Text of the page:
The Citizens Advice Bureau is making a ‘super complaint’ to the Office of Fair Trading after publishing a report which shows that many people have been mis-sold their debt insurance. The report found that Payment Protection Insurance polices from several well-known mainstream lenders exclude cover from common problems like mental health problems that can stop people working.
Citizens Advice claims that PPI, designed to help people keep up repayments after losing a job, is being unfairly sold to people who do not need it or to whom it does not apply.
David Harker, Chief Executive for Citizens Advice, said: “At best the excessive cost for minimal benefits makes it bad value for many people; at worst mis-selling means the most vulnerable people are parted from large amounts of money under false pretences and left even more exposed to debt. This is particularly worrying at a time when personal debt levels are escalating.”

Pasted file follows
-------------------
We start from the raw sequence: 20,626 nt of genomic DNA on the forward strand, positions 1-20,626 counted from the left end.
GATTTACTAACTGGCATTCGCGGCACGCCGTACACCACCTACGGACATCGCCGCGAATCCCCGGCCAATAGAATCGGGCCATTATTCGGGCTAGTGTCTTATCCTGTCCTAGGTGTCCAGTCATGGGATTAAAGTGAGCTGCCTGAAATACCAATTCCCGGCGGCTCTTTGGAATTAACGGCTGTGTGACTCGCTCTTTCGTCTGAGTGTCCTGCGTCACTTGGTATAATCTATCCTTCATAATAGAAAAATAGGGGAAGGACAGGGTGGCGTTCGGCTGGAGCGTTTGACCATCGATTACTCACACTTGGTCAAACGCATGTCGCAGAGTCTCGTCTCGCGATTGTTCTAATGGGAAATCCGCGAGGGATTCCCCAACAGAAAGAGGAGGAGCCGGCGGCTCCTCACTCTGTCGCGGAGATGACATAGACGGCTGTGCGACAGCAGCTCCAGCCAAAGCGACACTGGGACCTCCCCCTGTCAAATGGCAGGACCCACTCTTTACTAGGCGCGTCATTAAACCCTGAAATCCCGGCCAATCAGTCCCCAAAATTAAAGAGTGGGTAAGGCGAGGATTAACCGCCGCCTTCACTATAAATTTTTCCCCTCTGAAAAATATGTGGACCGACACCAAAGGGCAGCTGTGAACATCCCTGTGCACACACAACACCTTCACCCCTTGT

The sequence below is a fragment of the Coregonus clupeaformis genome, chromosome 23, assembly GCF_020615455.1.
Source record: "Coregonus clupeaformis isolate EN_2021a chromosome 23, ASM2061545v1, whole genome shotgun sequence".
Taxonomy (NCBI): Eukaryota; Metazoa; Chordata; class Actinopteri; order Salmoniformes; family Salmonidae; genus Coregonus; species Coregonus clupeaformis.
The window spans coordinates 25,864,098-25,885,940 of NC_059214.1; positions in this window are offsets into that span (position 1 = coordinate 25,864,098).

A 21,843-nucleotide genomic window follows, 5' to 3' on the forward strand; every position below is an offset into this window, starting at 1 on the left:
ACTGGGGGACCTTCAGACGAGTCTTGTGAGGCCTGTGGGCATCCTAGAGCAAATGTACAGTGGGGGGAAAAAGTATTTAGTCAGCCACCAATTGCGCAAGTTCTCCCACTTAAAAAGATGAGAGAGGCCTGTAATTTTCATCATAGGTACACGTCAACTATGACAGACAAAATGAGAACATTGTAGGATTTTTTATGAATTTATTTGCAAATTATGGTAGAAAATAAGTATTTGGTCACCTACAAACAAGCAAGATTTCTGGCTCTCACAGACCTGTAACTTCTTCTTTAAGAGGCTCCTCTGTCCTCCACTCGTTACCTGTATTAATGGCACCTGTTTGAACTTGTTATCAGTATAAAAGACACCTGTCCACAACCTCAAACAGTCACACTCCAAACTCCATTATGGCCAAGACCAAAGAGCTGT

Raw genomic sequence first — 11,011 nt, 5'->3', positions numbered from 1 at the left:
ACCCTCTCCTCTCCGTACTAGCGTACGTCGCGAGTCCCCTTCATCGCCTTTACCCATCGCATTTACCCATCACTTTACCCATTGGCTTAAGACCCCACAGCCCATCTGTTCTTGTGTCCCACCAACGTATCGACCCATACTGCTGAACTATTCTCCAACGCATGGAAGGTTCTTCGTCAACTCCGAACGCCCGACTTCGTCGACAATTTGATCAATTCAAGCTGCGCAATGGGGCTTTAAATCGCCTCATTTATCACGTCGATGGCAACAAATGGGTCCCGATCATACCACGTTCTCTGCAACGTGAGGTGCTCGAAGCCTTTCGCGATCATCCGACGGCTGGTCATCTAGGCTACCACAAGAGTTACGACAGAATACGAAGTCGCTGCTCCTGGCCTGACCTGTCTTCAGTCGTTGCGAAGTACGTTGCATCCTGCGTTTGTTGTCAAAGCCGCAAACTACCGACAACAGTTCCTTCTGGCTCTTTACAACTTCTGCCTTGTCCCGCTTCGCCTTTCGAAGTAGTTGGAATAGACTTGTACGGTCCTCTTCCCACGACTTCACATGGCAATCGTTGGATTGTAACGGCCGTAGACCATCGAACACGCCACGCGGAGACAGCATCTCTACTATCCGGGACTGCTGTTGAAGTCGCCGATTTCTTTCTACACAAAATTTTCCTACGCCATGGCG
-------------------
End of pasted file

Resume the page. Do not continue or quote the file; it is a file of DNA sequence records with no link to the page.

Purchasing PPI has always been a voluntary act, although Citizens Advice is claiming that many people have been sold a bad policy through high pressure sales and inertia selling techniques.
The report also highlights that even if people have been able to make a successful claim, the amounts paid out are often small and only serve to pay off the minimum payments for one year.
“These problems are not new – we first reported on them ten years ago. It is a scandal that in this time so little has been done to remedy them,” said David Harker.